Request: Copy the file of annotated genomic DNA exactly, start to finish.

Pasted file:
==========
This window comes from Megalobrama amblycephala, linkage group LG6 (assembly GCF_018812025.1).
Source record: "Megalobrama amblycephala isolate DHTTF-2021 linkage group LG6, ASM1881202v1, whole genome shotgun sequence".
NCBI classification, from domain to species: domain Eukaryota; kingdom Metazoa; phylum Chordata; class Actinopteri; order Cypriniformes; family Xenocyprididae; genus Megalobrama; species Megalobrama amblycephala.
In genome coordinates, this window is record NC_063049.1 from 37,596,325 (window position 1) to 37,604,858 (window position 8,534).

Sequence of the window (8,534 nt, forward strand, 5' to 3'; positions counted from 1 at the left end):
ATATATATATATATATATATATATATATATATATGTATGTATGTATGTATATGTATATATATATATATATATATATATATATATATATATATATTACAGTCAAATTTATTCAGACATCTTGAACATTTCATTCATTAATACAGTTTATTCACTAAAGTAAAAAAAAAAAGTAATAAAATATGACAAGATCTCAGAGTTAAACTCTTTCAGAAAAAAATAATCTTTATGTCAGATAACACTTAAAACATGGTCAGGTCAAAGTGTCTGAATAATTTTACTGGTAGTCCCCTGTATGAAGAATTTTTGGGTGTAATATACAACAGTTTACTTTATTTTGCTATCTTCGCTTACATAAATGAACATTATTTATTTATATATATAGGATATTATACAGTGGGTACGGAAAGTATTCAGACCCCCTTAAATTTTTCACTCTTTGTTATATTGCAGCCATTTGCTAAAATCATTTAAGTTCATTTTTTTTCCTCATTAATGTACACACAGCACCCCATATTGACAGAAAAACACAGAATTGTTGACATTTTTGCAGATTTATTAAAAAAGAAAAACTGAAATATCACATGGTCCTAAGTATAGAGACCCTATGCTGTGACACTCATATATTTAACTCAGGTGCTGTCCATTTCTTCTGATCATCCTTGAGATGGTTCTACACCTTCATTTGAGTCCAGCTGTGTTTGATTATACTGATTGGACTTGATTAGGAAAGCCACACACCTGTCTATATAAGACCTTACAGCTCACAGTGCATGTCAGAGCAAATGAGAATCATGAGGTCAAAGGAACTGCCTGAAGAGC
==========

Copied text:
This window comes from Megalobrama amblycephala, linkage group LG6 (assembly GCF_018812025.1).
Source record: "Megalobrama amblycephala isolate DHTTF-2021 linkage group LG6, ASM1881202v1, whole genome shotgun sequence".
NCBI classification, from domain to species: domain Eukaryota; kingdom Metazoa; phylum Chordata; class Actinopteri; order Cypriniformes; family Xenocyprididae; genus Megalobrama; species Megalobrama amblycephala.
In genome coordinates, this window is record NC_063049.1 from 37,596,325 (window position 1) to 37,604,858 (window position 8,534).

Sequence of the window (8,534 nt, forward strand, 5' to 3'; positions counted from 1 at the left end):
ATATATATATATATATATATATATATATATATATGTATGTATGTATGTATATGTATATATATATATATATATATATATATATATATATATATATTACAGTCAAATTTATTCAGACATCTTGAACATTTCATTCATTAATACAGTTTATTCACTAAAGTAAAAAAAAAAAGTAATAAAATATGACAAGATCTCAGAGTTAAACTCTTTCAGAAAAAAATAATCTTTATGTCAGATAACACTTAAAACATGGTCAGGTCAAAGTGTCTGAATAATTTTACTGGTAGTCCCCTGTATGAAGAATTTTTGGGTGTAATATACAACAGTTTACTTTATTTTGCTATCTTCGCTTACATAAATGAACATTATTTATTTATATATATAGGATATTATACAGTGGGTACGGAAAGTATTCAGACCCCCTTAAATTTTTCACTCTTTGTTATATTGCAGCCATTTGCTAAAATCATTTAAGTTCATTTTTTTTCCTCATTAATGTACACACAGCACCCCATATTGACAGAAAAACACAGAATTGTTGACATTTTTGCAGATTTATTAAAAAAGAAAAACTGAAATATCACATGGTCCTAAGTATAGAGACCCTATGCTGTGACACTCATATATTTAACTCAGGTGCTGTCCATTTCTTCTGATCATCCTTGAGATGGTTCTACACCTTCATTTGAGTCCAGCTGTGTTTGATTATACTGATTGGACTTGATTAGGAAAGCCACACACCTGTCTATATAAGACCTTACAGCTCACAGTGCATGTCAGAGCAAATGAGAATCATGAGGTCAAAGGAACTGCCTGAAGAGC